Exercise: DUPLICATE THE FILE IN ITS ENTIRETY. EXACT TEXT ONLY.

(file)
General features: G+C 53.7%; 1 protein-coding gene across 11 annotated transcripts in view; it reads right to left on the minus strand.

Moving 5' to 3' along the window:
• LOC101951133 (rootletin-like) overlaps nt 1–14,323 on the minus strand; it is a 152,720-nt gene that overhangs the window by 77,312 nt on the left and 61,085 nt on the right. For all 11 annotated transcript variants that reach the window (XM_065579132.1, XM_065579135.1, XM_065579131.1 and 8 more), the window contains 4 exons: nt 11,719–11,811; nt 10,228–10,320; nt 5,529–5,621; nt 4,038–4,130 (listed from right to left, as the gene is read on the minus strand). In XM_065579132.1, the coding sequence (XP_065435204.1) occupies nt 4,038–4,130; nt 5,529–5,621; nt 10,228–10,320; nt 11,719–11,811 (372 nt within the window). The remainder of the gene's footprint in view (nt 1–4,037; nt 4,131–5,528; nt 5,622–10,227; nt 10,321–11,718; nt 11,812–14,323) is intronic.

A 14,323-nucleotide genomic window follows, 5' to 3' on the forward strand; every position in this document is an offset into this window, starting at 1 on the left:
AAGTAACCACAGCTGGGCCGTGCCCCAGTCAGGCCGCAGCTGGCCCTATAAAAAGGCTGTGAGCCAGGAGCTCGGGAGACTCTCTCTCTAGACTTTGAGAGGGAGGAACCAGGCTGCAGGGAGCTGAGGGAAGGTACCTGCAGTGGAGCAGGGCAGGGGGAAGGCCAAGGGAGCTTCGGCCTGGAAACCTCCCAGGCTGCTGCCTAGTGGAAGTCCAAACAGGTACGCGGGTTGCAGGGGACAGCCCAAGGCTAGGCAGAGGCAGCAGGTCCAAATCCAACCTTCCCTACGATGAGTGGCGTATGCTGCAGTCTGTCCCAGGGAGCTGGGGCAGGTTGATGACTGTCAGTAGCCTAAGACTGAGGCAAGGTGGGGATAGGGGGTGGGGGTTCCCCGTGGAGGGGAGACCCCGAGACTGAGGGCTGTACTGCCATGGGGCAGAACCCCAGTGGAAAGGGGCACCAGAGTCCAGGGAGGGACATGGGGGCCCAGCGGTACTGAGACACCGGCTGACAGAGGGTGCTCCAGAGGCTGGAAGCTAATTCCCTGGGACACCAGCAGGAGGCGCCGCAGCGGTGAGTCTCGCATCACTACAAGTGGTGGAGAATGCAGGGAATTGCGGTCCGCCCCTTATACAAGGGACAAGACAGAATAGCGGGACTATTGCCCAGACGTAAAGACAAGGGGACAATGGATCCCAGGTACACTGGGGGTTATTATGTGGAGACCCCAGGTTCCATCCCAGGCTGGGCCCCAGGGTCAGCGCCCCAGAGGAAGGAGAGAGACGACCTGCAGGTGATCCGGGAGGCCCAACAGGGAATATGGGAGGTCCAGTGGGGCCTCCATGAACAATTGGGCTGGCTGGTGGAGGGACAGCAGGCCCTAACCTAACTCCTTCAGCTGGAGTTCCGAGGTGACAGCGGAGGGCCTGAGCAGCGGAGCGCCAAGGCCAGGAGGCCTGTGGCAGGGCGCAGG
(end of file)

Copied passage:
General features: G+C 53.7%; 1 protein-coding gene across 11 annotated transcripts in view; it reads right to left on the minus strand.

Moving 5' to 3' along the window:
• LOC101951133 (rootletin-like) overlaps nt 1–14,323 on the minus strand; it is a 152,720-nt gene that overhangs the window by 77,312 nt on the left and 61,085 nt on the right. For all 11 annotated transcript variants that reach the window (XM_065579132.1, XM_065579135.1, XM_065579131.1 and 8 more), the window contains 4 exons: nt 11,719–11,811; nt 10,228–10,320; nt 5,529–5,621; nt 4,038–4,130 (listed from right to left, as the gene is read on the minus strand). In XM_065579132.1, the coding sequence (XP_065435204.1) occupies nt 4,038–4,130; nt 5,529–5,621; nt 10,228–10,320; nt 11,719–11,811 (372 nt within the window). The remainder of the gene's footprint in view (nt 1–4,037; nt 4,131–5,528; nt 5,622–10,227; nt 10,321–11,718; nt 11,812–14,323) is intronic.

A 14,323-nucleotide genomic window follows, 5' to 3' on the forward strand; every position in this document is an offset into this window, starting at 1 on the left:
AAGTAACCACAGCTGGGCCGTGCCCCAGTCAGGCCGCAGCTGGCCCTATAAAAAGGCTGTGAGCCAGGAGCTCGGGAGACTCTCTCTCTAGACTTTGAGAGGGAGGAACCAGGCTGCAGGGAGCTGAGGGAAGGTACCTGCAGTGGAGCAGGGCAGGGGGAAGGCCAAGGGAGCTTCGGCCTGGAAACCTCCCAGGCTGCTGCCTAGTGGAAGTCCAAACAGGTACGCGGGTTGCAGGGGACAGCCCAAGGCTAGGCAGAGGCAGCAGGTCCAAATCCAACCTTCCCTACGATGAGTGGCGTATGCTGCAGTCTGTCCCAGGGAGCTGGGGCAGGTTGATGACTGTCAGTAGCCTAAGACTGAGGCAAGGTGGGGATAGGGGGTGGGGGTTCCCCGTGGAGGGGAGACCCCGAGACTGAGGGCTGTACTGCCATGGGGCAGAACCCCAGTGGAAAGGGGCACCAGAGTCCAGGGAGGGACATGGGGGCCCAGCGGTACTGAGACACCGGCTGACAGAGGGTGCTCCAGAGGCTGGAAGCTAATTCCCTGGGACACCAGCAGGAGGCGCCGCAGCGGTGAGTCTCGCATCACTACAAGTGGTGGAGAATGCAGGGAATTGCGGTCCGCCCCTTATACAAGGGACAAGACAGAATAGCGGGACTATTGCCCAGACGTAAAGACAAGGGGACAATGGATCCCAGGTACACTGGGGGTTATTATGTGGAGACCCCAGGTTCCATCCCAGGCTGGGCCCCAGGGTCAGCGCCCCAGAGGAAGGAGAGAGACGACCTGCAGGTGATCCGGGAGGCCCAACAGGGAATATGGGAGGTCCAGTGGGGCCTCCATGAACAATTGGGCTGGCTGGTGGAGGGACAGCAGGCCCTAACCTAACTCCTTCAGCTGGAGTTCCGAGGTGACAGCGGAGGGCCTGAGCAGCGGAGCGCCAAGGCCAGGAGGCCTGTGGCAGGGCGCAGG